Incandescent Light Bulb Ban Starts on August 1; Gas Stove Ban Coming Next

(InformationLiberation) Biden’s Department of Energy plans to mete out “the maximum civil penalty” against manufacturers that “knowingly distribute” illicit light bulbs which violate their new efficiency standards. 

From Politico, “While everyone was yelling about gas stoves, the incandescent light bulb went away”:

It’s lights out for the incandescent bulbs that people have known, changed and singed their hands on for 140 years.

The modern descendant of Thomas Edison’s most famous legacy is set to formally meet its demise in the U.S. at the end of this month, despite years of efforts by Republicans to extend its lifespan. As of Aug. 1, the Energy Department will fully enforce new efficiency regulations that the old bulbs can’t meet, effectively prohibiting their retail sale.

[…] The endgame for old light bulbs came quietly — by early this year, lawmakers had mostly moved on to squabbling over gas stoves and other newer targets of the Energy Department’s efficiency efforts.

[…] The fight zigged, then zagged: The Obama administration took action in its waning days to finalize the bulb efficiency requirements, only for former President Donald Trump — who once proclaimed energy-efficient bulbs made him “look orange” — to halt the move. But DOE pushed the rules to the finish line last year after President Joe Biden came into office with a climate agenda that includes a focus on energy efficiency measures.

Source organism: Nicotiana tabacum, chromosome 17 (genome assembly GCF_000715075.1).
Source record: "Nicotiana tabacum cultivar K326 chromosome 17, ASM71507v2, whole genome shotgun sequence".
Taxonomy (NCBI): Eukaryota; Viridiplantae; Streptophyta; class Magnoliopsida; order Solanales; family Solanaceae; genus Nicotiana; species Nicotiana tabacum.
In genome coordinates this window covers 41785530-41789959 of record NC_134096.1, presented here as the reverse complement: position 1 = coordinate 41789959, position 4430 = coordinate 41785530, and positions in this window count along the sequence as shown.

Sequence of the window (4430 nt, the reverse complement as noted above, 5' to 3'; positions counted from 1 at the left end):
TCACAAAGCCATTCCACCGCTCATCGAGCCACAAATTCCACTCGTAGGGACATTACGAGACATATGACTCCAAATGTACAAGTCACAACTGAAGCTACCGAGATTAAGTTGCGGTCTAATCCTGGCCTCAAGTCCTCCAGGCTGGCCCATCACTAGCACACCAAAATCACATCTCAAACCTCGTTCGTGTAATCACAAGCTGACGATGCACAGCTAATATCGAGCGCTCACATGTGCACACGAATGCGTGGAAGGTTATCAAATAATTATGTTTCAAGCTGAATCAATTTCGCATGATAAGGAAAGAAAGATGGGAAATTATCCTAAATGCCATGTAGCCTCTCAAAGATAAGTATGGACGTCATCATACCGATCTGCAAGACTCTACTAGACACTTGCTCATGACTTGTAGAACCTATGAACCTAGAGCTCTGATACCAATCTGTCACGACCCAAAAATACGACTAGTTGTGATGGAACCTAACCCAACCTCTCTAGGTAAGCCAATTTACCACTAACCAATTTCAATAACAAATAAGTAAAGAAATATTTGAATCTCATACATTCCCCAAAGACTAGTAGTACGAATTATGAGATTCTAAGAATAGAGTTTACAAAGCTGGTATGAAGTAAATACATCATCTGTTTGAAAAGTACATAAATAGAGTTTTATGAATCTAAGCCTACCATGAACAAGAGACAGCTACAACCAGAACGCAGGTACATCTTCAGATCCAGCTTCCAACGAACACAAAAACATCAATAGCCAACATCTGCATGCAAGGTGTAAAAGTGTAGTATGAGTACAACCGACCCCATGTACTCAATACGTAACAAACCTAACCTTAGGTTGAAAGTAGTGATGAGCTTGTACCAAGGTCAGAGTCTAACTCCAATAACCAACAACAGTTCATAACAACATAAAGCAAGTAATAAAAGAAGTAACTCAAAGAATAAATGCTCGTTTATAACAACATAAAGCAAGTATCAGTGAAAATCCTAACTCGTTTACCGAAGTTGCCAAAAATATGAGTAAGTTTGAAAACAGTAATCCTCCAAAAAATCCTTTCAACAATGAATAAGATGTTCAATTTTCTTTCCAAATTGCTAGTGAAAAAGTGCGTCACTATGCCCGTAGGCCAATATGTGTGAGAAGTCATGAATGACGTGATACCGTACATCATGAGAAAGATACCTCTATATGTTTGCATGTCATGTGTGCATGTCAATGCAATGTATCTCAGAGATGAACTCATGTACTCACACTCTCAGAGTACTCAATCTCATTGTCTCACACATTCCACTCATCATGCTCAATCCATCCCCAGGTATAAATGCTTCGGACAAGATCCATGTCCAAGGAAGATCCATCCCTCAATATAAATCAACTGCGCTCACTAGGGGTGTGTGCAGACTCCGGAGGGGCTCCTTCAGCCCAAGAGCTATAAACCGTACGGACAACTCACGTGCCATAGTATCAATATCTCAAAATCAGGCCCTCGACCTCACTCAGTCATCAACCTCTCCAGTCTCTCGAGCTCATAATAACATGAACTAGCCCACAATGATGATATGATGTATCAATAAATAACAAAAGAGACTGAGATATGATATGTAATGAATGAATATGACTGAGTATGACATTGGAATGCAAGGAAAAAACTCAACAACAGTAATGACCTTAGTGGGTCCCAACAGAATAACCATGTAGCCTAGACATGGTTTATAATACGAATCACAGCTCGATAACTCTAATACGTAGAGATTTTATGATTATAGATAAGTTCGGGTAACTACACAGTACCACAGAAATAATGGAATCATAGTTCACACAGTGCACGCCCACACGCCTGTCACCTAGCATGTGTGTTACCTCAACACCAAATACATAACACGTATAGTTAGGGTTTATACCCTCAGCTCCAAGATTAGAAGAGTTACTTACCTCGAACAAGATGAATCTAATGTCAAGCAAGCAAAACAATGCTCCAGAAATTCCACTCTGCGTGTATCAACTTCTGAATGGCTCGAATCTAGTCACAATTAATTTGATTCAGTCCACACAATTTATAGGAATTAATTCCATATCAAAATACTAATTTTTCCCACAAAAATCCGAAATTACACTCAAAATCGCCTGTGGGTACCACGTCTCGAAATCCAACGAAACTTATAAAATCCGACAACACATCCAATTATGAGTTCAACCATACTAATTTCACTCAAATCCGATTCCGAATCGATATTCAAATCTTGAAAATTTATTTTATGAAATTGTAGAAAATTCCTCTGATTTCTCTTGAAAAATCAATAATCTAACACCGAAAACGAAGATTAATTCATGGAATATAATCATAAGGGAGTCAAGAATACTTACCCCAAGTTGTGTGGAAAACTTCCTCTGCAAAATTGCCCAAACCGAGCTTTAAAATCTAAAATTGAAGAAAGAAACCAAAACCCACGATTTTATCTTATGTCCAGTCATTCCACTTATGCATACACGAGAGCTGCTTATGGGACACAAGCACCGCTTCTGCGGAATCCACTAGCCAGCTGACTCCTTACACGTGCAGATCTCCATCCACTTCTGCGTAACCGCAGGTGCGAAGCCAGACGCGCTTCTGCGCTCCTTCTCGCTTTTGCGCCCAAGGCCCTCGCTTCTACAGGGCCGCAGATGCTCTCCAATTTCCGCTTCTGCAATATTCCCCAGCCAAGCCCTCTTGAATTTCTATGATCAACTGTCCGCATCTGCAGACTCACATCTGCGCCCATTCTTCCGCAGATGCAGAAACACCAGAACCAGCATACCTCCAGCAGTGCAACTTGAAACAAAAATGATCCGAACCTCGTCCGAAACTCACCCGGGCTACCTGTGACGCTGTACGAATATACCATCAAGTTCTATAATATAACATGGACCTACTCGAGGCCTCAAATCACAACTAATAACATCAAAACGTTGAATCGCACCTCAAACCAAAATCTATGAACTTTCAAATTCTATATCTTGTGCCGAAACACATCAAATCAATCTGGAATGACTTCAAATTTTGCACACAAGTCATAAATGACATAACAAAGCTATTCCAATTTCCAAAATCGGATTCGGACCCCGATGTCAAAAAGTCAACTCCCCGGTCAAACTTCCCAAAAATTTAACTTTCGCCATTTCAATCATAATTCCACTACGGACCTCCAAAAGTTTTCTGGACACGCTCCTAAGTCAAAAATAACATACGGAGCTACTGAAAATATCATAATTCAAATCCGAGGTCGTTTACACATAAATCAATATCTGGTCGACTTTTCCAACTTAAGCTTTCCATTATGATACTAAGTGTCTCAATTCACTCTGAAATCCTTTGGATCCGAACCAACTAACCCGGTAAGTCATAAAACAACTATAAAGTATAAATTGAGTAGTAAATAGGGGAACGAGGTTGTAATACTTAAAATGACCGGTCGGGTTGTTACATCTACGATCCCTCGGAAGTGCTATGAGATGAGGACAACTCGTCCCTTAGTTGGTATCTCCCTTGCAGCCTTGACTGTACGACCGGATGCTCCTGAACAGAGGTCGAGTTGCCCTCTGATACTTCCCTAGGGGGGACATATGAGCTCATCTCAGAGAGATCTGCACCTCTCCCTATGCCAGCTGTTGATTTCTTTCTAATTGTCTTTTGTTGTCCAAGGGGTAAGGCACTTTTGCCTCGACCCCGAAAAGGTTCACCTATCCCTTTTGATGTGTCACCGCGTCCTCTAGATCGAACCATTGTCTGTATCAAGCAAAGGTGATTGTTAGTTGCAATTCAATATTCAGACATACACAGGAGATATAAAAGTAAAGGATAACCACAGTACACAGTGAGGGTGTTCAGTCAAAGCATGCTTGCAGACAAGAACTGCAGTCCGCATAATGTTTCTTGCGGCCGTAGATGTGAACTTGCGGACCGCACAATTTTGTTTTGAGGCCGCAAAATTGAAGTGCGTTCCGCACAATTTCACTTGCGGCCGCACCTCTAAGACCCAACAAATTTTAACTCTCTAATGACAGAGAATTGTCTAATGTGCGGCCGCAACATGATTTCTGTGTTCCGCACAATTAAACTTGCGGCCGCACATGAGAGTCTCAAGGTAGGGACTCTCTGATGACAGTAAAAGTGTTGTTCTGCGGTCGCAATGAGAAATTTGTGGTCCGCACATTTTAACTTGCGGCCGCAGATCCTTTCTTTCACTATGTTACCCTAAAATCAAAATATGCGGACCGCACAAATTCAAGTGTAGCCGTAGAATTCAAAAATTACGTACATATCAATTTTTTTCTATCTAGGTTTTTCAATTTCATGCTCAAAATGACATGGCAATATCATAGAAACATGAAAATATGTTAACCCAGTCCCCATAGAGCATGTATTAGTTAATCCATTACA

Trump blocking the ban was one of the highlights of his presidency.

DOE completed the action last April, but full enforcement of the rule is set to begin Aug. 1. The transition away from the inefficient bulbs has been underway for more than a year, as the department provided flexibility for manufacturers and retailers to comply with the new standard.

That fight may be settled, but the larger fight over energy efficiency standards is still looming. Republican lawmakers in recent months have continually derided the Biden administration’s efficiency actions on everything from more efficient stoves to laundry machines and dishwashers.

For example, the Energy Department is proposing new efficiency standards covering gas stoves as well as electric stoves and ovens. Advocates say the rule would save consumers money on natural gas and lessen a source of greenhouse gas pollution, but critics point to DOE estimates that only about half of gas stoves now in the market could meet the proposed standards — something they contend amounts to a de-facto ban.